(CNN)For months, Donald Trump’s success as a campaigner has perplexed most observers (including me). How could he defy gravity so long? But the longer his success in the polls goes on, the more it appears we are watching him through the wrong lens. Instead of looking at him as a politician, we should see him in the role he knows best: Celebrity CEO.
America has had a long love affair with CEOs who are strong, decisive, often blustery and take no prisoners. Jack Welch was a poster boy for tough-minded leadership at GE; his picture and advice on success adorned the covers of business magazines for years. Many thought he would be a great president.
Or think Indra Nooyi at Pepsi, Howard Schultz at Starbucks and Jeff Immelt at GE. As admired as Jack Welch was in his era, the board has been happier with an Immelt on the job today.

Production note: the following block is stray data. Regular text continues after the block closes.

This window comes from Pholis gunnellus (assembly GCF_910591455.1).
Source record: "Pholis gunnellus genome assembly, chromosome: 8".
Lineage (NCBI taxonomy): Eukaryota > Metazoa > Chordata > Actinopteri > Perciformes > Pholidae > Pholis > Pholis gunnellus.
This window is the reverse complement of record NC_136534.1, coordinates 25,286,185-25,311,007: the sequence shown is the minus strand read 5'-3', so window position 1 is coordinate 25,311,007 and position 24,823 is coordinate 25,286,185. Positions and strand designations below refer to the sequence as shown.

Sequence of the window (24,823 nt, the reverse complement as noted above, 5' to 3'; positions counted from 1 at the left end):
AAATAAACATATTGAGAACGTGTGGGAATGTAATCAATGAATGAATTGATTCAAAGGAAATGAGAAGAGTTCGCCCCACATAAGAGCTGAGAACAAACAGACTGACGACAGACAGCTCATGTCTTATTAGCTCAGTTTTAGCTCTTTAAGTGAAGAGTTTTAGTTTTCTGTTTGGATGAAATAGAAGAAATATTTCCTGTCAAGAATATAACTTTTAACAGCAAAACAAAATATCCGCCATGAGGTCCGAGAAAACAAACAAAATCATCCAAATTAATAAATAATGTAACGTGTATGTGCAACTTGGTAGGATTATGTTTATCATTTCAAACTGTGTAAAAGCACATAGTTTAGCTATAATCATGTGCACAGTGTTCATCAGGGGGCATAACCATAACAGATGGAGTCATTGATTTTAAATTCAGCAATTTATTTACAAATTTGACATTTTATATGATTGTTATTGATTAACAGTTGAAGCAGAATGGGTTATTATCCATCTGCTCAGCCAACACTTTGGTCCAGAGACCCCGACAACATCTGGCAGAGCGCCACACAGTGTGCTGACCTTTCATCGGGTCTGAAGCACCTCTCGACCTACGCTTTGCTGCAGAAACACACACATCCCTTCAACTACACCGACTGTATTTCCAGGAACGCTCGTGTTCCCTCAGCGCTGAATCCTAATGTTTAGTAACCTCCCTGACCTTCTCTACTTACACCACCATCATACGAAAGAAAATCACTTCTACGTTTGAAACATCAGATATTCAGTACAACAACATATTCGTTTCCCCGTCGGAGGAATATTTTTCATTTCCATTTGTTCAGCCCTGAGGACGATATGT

Ironically, Trump is playing the CEO card in politics at the very moment when it is becoming discredited in the corporate sector. That’s no doubt why so many business leaders are wary of Trump: They know that blustery strongman tactics ultimately don’t work well in today’s world. Maybe voters who are star-struck by Trump may change their minds, too.
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